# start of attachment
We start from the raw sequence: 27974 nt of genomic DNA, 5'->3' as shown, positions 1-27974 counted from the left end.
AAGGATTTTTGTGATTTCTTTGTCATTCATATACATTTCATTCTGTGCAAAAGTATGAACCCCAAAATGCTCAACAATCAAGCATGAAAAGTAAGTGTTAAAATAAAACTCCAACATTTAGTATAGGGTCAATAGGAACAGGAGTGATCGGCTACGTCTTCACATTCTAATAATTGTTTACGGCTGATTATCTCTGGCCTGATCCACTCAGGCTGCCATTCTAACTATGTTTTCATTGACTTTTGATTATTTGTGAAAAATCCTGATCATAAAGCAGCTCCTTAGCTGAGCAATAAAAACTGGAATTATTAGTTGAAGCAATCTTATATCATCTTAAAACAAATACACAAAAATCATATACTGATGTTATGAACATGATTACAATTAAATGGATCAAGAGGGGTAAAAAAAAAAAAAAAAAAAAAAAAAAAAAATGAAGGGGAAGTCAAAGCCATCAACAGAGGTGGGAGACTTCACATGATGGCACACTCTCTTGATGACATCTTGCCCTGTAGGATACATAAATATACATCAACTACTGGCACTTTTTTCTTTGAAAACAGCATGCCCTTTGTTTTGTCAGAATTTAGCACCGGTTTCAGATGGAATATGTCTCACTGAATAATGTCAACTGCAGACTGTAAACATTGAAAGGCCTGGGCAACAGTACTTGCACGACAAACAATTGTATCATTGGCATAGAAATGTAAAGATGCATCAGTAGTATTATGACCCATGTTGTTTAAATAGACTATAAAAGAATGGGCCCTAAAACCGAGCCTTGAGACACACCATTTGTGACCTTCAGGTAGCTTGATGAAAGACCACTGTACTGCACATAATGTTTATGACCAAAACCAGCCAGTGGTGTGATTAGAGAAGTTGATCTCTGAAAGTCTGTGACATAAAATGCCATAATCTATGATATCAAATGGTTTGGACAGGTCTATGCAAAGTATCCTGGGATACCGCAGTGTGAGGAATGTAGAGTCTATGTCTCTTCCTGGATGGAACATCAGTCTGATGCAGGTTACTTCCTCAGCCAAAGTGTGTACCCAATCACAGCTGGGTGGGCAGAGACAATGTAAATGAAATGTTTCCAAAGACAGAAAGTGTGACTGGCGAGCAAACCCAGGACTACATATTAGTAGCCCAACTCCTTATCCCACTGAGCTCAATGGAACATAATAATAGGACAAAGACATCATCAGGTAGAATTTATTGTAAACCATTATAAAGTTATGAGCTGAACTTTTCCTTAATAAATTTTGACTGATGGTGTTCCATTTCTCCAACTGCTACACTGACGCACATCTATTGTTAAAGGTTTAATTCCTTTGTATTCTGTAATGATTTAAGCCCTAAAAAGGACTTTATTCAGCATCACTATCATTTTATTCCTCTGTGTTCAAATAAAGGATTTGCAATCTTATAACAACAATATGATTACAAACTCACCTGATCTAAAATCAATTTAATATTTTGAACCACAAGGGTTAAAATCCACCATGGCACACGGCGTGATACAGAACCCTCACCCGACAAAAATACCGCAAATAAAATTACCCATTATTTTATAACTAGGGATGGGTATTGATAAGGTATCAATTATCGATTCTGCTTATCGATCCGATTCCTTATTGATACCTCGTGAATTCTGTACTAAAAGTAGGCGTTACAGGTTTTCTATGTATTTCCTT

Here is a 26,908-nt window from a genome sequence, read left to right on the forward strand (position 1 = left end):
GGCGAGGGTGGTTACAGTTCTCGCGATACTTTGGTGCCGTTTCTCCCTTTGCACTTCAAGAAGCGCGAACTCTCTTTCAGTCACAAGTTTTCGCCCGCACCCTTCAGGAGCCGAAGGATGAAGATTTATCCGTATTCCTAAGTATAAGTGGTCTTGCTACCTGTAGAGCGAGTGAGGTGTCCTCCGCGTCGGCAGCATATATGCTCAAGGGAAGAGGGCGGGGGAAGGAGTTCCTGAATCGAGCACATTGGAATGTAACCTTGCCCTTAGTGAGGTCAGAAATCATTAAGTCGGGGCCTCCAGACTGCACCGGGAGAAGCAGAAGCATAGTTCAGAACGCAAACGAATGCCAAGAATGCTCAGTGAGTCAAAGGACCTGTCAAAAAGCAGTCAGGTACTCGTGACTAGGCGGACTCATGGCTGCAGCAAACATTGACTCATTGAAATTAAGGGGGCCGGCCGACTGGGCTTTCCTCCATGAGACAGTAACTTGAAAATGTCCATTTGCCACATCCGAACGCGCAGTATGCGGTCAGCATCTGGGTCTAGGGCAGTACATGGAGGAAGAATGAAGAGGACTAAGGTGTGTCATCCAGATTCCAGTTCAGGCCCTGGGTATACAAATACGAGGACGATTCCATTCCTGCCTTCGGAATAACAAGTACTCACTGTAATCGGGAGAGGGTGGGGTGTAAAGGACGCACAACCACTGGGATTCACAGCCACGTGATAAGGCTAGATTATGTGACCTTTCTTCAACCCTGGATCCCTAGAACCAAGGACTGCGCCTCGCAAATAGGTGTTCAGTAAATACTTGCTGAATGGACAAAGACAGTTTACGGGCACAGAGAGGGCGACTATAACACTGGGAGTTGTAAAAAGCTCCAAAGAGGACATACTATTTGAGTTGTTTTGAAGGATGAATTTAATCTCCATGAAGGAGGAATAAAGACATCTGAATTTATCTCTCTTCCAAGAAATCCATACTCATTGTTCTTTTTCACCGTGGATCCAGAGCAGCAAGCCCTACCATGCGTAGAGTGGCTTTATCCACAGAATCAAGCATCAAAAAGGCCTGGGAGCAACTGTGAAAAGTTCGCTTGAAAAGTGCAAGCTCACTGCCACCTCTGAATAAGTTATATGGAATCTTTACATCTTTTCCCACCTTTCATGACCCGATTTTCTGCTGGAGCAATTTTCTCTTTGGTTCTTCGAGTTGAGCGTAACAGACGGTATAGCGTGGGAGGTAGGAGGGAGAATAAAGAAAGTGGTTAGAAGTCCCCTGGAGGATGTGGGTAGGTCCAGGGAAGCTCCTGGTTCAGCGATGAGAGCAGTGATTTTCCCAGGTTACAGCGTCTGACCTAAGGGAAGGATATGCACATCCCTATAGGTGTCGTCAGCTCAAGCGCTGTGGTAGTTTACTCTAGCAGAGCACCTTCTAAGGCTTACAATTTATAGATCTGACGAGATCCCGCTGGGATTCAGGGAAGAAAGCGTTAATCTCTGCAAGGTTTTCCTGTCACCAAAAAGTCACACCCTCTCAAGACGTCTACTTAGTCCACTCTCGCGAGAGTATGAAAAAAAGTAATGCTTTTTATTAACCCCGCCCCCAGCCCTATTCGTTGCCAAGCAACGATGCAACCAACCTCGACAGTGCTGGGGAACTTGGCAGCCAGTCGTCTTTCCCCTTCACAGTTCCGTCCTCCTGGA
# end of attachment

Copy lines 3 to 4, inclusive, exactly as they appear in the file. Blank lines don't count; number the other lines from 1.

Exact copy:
Here is a 26,908-nt window from a genome sequence, read left to right on the forward strand (position 1 = left end):
GGCGAGGGTGGTTACAGTTCTCGCGATACTTTGGTGCCGTTTCTCCCTTTGCACTTCAAGAAGCGCGAACTCTCTTTCAGTCACAAGTTTTCGCCCGCACCCTTCAGGAGCCGAAGGATGAAGATTTATCCGTATTCCTAAGTATAAGTGGTCTTGCTACCTGTAGAGCGAGTGAGGTGTCCTCCGCGTCGGCAGCATATATGCTCAAGGGAAGAGGGCGGGGGAAGGAGTTCCTGAATCGAGCACATTGGAATGTAACCTTGCCCTTAGTGAGGTCAGAAATCATTAAGTCGGGGCCTCCAGACTGCACCGGGAGAAGCAGAAGCATAGTTCAGAACGCAAACGAATGCCAAGAATGCTCAGTGAGTCAAAGGACCTGTCAAAAAGCAGTCAGGTACTCGTGACTAGGCGGACTCATGGCTGCAGCAAACATTGACTCATTGAAATTAAGGGGGCCGGCCGACTGGGCTTTCCTCCATGAGACAGTAACTTGAAAATGTCCATTTGCCACATCCGAACGCGCAGTATGCGGTCAGCATCTGGGTCTAGGGCAGTACATGGAGGAAGAATGAAGAGGACTAAGGTGTGTCATCCAGATTCCAGTTCAGGCCCTGGGTATACAAATACGAGGACGATTCCATTCCTGCCTTCGGAATAACAAGTACTCACTGTAATCGGGAGAGGGTGGGGTGTAAAGGACGCACAACCACTGGGATTCACAGCCACGTGATAAGGCTAGATTATGTGACCTTTCTTCAACCCTGGATCCCTAGAACCAAGGACTGCGCCTCGCAAATAGGTGTTCAGTAAATACTTGCTGAATGGACAAAGACAGTTTACGGGCACAGAGAGGGCGACTATAACACTGGGAGTTGTAAAAAGCTCCAAAGAGGACATACTATTTGAGTTGTTTTGAAGGATGAATTTAATCTCCATGAAGGAGGAATAAAGACATCTGAATTTATCTCTCTTCCAAGAAATCCATACTCATTGTTCTTTTTCACCGTGGATCCAGAGCAGCAAGCCCTACCATGCGTAGAGTGGCTTTATCCACAGAATCAAGCATCAAAAAGGCCTGGGAGCAACTGTGAAAAGTTCGCTTGAAAAGTGCAAGCTCACTGCCACCTCTGAATAAGTTATATGGAATCTTTACATCTTTTCCCACCTTTCATGACCCGATTTTCTGCTGGAGCAATTTTCTCTTTGGTTCTTCGAGTTGAGCGTAACAGACGGTATAGCGTGGGAGGTAGGAGGGAGAATAAAGAAAGTGGTTAGAAGTCCCCTGGAGGATGTGGGTAGGTCCAGGGAAGCTCCTGGTTCAGCGATGAGAGCAGTGATTTTCCCAGGTTACAGCGTCTGACCTAAGGGAAGGATATGCACATCCCTATAGGTGTCGTCAGCTCAAGCGCTGTGGTAGTTTACTCTAGCAGAGCACCTTCTAAGGCTTACAATTTATAGATCTGACGAGATCCCGCTGGGATTCAGGGAAGAAAGCGTTAATCTCTGCAAGGTTTTCCTGTCACCAAAAAGTCACACCCTCTCAAGACGTCTACTTAGTCCACTCTCGCGAGAGTATGAAAAAAAGTAATGCTTTTTATTAACCCCGCCCCCAGCCCTATTCGTTGCCAAGCAACGATGCAACCAACCTCGACAGTGCTGGGGAACTTGGCAGCCAGTCGTCTTTCCCCTTCACAGTTCCGTCCTCCTGGA